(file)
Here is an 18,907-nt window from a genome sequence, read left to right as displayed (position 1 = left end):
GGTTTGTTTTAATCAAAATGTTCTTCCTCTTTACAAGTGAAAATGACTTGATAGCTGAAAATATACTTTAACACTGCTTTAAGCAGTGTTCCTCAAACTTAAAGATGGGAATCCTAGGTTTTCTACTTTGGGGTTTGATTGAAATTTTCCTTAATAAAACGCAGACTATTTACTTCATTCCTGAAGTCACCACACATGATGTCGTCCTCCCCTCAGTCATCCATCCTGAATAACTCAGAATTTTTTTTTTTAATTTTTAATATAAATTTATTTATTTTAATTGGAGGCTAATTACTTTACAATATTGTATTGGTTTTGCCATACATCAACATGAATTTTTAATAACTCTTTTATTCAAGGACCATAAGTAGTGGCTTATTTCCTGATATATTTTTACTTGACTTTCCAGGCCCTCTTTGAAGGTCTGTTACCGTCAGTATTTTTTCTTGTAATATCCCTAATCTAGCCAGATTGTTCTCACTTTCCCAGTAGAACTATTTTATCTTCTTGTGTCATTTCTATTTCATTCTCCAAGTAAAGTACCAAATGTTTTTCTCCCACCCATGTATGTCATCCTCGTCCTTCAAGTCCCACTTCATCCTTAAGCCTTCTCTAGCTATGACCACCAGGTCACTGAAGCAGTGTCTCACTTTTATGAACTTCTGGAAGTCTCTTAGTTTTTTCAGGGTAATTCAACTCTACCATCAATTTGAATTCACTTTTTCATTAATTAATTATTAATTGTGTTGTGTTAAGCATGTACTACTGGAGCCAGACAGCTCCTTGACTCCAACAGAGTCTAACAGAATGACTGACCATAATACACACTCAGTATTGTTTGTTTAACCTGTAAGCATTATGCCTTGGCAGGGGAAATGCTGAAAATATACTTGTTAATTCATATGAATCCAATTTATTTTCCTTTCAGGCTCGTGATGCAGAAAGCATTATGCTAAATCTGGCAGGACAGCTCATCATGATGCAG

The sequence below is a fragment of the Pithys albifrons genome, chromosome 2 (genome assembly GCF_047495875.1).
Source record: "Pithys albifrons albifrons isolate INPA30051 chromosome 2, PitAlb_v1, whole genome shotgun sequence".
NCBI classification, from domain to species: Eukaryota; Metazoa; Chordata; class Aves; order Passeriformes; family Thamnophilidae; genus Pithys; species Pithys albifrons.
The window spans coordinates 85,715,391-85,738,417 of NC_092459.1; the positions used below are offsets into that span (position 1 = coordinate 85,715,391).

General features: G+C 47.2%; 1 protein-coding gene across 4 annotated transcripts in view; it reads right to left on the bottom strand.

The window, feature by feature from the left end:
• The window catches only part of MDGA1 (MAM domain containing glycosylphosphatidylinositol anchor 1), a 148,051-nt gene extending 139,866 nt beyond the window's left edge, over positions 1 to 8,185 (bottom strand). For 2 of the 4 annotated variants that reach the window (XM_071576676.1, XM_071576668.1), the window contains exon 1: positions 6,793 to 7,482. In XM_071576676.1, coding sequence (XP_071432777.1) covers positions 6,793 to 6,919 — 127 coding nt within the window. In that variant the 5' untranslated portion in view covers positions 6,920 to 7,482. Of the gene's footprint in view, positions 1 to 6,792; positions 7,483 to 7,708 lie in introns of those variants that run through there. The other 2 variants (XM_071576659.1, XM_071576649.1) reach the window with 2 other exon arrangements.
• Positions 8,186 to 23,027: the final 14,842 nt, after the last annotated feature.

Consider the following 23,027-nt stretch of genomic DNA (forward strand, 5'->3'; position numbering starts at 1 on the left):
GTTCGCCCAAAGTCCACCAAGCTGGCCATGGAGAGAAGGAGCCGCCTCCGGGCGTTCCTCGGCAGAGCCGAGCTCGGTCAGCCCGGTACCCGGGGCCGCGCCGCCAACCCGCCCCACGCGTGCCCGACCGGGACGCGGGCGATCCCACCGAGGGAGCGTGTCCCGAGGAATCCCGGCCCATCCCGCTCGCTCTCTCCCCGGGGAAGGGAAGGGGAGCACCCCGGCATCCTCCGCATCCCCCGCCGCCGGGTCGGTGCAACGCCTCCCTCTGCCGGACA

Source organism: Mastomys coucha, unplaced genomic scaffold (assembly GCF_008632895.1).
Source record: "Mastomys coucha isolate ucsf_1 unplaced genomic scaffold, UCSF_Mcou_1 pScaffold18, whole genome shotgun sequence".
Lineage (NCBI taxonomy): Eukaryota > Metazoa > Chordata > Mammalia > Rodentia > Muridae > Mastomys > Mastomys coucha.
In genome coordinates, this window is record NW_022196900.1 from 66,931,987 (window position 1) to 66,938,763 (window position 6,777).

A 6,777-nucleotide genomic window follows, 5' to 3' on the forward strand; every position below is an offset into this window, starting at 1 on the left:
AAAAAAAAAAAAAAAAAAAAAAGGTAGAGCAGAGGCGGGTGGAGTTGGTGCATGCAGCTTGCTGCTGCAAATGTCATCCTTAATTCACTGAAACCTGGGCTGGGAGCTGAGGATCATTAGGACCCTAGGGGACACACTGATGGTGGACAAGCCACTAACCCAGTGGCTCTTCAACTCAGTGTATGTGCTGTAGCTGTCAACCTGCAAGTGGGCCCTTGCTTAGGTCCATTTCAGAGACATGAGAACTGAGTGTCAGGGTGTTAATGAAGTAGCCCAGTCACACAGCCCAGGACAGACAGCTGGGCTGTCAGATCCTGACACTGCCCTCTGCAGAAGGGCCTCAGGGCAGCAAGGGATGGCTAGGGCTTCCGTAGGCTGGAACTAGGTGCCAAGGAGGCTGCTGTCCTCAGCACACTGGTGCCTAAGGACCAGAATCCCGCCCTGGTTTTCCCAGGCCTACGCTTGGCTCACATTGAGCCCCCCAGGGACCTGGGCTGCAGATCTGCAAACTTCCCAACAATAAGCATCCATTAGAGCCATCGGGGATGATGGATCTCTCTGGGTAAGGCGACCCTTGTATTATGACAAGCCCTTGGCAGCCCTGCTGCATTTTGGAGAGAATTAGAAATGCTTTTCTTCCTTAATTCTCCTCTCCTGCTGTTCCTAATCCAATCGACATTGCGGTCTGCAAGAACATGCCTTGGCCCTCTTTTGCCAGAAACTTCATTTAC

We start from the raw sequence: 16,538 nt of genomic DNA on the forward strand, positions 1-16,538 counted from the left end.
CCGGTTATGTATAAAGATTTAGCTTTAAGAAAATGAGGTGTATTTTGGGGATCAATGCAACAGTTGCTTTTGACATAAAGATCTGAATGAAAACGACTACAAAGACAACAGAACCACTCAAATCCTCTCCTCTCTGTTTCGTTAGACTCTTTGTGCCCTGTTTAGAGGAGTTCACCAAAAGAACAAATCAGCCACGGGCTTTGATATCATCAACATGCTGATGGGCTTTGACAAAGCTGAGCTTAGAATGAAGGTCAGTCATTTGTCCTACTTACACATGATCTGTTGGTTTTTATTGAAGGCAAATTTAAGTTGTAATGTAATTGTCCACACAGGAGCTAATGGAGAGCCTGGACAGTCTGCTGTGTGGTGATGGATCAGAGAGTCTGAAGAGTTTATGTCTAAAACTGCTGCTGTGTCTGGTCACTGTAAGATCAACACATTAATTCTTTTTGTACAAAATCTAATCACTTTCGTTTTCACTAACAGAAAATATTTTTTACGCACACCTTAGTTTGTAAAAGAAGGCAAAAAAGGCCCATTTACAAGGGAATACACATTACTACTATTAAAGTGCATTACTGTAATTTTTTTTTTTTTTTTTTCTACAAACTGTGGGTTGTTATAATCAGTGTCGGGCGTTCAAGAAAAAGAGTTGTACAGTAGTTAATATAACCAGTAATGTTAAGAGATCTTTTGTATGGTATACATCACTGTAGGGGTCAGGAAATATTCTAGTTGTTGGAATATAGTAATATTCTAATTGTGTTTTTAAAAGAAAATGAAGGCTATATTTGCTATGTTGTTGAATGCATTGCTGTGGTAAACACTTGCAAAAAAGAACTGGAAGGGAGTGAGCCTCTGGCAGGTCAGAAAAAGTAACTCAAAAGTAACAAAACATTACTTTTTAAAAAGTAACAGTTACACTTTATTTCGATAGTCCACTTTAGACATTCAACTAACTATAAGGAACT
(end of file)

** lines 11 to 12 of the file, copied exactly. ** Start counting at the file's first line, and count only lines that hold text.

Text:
Consider the following 23,027-nt stretch of genomic DNA (forward strand, 5'->3'; position numbering starts at 1 on the left):
GTTCGCCCAAAGTCCACCAAGCTGGCCATGGAGAGAAGGAGCCGCCTCCGGGCGTTCCTCGGCAGAGCCGAGCTCGGTCAGCCCGGTACCCGGGGCCGCGCCGCCAACCCGCCCCACGCGTGCCCGACCGGGACGCGGGCGATCCCACCGAGGGAGCGTGTCCCGAGGAATCCCGGCCCATCCCGCTCGCTCTCTCCCCGGGGAAGGGAAGGGGAGCACCCCGGCATCCTCCGCATCCCCCGCCGCCGGGTCGGTGCAACGCCTCCCTCTGCCGGACA